Santiago Slabodsky


Assistant Professor of Ethics of Globalization

Office
Craig 104B
Phone
(909) 447-2529
Email

Santiago Slabodsky is a Latin American scholar trained in Jewish, Liberationist and Decolonial philosophies. His research explores global ethics and the intersection between Jewish and Postcolonial social theories, especially in Latin America, the Caribbean and the Maghreb. He has served as visiting professor at the United Nations University for Peace in Costa Rica, the Center for Intercultural Dialogue in Spain, the Roosevelt College at the University of Utrecht in the Netherlands, the Foundation Centre of Islamic Civilization in Macedonia, and the School of Social Sciences at the University of Buenos Aires in Argentina. Currently he serves as co-chair of the Liberation Theologies group and is part of the founding steering committee of the Class, Religion, and Theology group at the American Academy of Religion. He also sits on several journal and institutional boards and periodically lectures throughout the Americas, the Middle East, Europe, and Africa. This academic year he is visiting scholar at the department of Ethnic Studies and the program for Chicano Studies at the University of California-Berkeley and visiting researcher at the Center for Jewish Studies at Duke University.

In Claremont Dr. Slabodsky teaches and supervises students in a variety of programs including the master’s programs in religion and social change, ethics, theology, inter-religious and interdisciplinary studies as well as in the doctoral programs in religion, ethics and society, religion and politics, the unfolding concentration in Hebrew Bible and Jewish Studies and CGU’s critical comparative scriptures and philosophy of religion and theology. He welcomes inquiries from prospective students by e-mail and encourages them to visit the campus, sit-in on his seminar discussions, and engage in conversations with current students.

Besides his work in academic settings, Dr. Slabodsky has a lengthy experience as an activist. From a young age he was involved in social political movements in Buenos Aires. These interests deepened during his time at the Latin American Rabbinical Seminary Marshall T. Meyer, an institution actively engaged with social organizing and resistance against neocolonial projects. Taking up the mantle of this institution’s active tradition of social justice, he led Beit-Israel, a working-class congregation, for three years. During his tenure at the institution he co-lead an inter-religious network in the city to confront one of the most important economic crises facing the region. The project not only assisted the growing number of people in need but also helped to forge a common inter-religious activist-intellectual community that investigated, denounced, and protested the systemic roots of economical, sexual, and racial injustice.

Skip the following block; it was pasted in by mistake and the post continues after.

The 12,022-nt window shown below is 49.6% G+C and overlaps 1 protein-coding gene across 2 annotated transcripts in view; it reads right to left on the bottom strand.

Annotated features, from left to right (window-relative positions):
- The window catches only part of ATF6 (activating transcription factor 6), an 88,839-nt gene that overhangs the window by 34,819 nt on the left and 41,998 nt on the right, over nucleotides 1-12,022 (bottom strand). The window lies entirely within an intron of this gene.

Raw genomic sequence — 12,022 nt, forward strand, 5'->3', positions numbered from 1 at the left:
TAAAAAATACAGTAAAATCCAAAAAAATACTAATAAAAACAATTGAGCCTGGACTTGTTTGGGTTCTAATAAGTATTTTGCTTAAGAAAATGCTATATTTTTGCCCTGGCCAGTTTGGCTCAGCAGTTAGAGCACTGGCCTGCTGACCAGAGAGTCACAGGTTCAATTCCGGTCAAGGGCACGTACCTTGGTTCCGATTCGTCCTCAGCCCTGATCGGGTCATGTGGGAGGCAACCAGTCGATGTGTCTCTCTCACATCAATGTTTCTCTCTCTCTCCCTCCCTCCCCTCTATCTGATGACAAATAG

Education

Ph.D. Jewish Studies – University of Toronto
M.A. Religion and Modernity – Duke University
B.A. Jewish Studies – Latin American Rabbinical Seminary
B.A. Political Theory – University of Buenos Aires

Recent Publications / Achievements

Decolonial Judaism: Triumphal Failures of Barbaric Thinking (New York: Palgrave Macmillan, 2014- hardcover-, 2015 –paperback-).

Judaismos Globales: Ética, Religión , Política. Co-edited with Emmanuel Taub (Buenos Airs: Fondo de las Ciencias Sociales - forthcoming).

“Deuteronomy as a Blueprint for Social Justice” Global Perspectives on the Bible. Marc Roncace and Joe Weaver eds. (Delaware: Prentice Hall, 2013), forthcoming.

“Interacciones y problemas en el trabajo Judaismo Liberacionista: Honrando el trabajo de Marc H. Ellis” in Hacia Una Teologia Judia de Liberacion (DEI: Costa Rica, 2013) forthcoming.

“Space and Periphery: Toward a Latin American Jewish Philosophy” EIAL Journal of the Institute of Latin American Studies at the University of Tel Aviv 23.1 (2012): 61-75.

“It is the History Stupid!: A Dialectical Reading of the Utopian Limitations of the US ‘Occupy’ Movements” Journal of Peace Studies 10.1 (2012): 46-56.

“Talmudic Terrorism in Bethlehem” Biblical Texts, UR-Contexts and Contemporary Realities in Israel and Palestine. Mitri Raheb ed. (Bethlehem: Dyar Publisher, 2011), 181-198.

“Emmanuel Levinas’ Geopolitics: Overlooked Converstations between Rabbinical and Third World Decolonialisms” Journal of Jewish Thought and Philosophy 13.2 (2010): 147-165.

“De-Colonial Jewish Thought and the Americas” Postcolonial Philosophy of Religion. Purshumottama Bilimora and Andrew Irvine eds. (Dordrecht, The Netherlands: Springer, 2010), 215-272.

“But There are No Longer Any Anti-Semites: Vicious Circles, Jewish Destinies and an Alternative Framework to Understand De-colonial Discourses” Human Architecture: Journal of the Sociology of Self-Knowledge 7.2 (2009): 35-52.

"Liberation Theology" Encyclopedia of Slave Resistance and Rebellion, ed. Junius Rodriguez (Westport, CN: Greenwood, 2007), 293-296.

"A Latin@ Jewish Disruption of a only US-Centric Neo-Constellation of Suffering: Toward a Polycentric Project of Spiritualities in a Transmodern Context of Voices" Latin@s in the World-System: Decolonization Struggles in the 21st Century U.S. Empire, eds. Ramon Grosfoguel, Nelson Maldonado-Torres, and Jose Saldivar (Boulder, Co: Paradigm Publishers, 2006), 141-156.

"Relocating Sinai in Los Andes: Latin-American Specificity of a Post-Holocaust Debate" Majshavot XL. I-IV (2003): 72-94.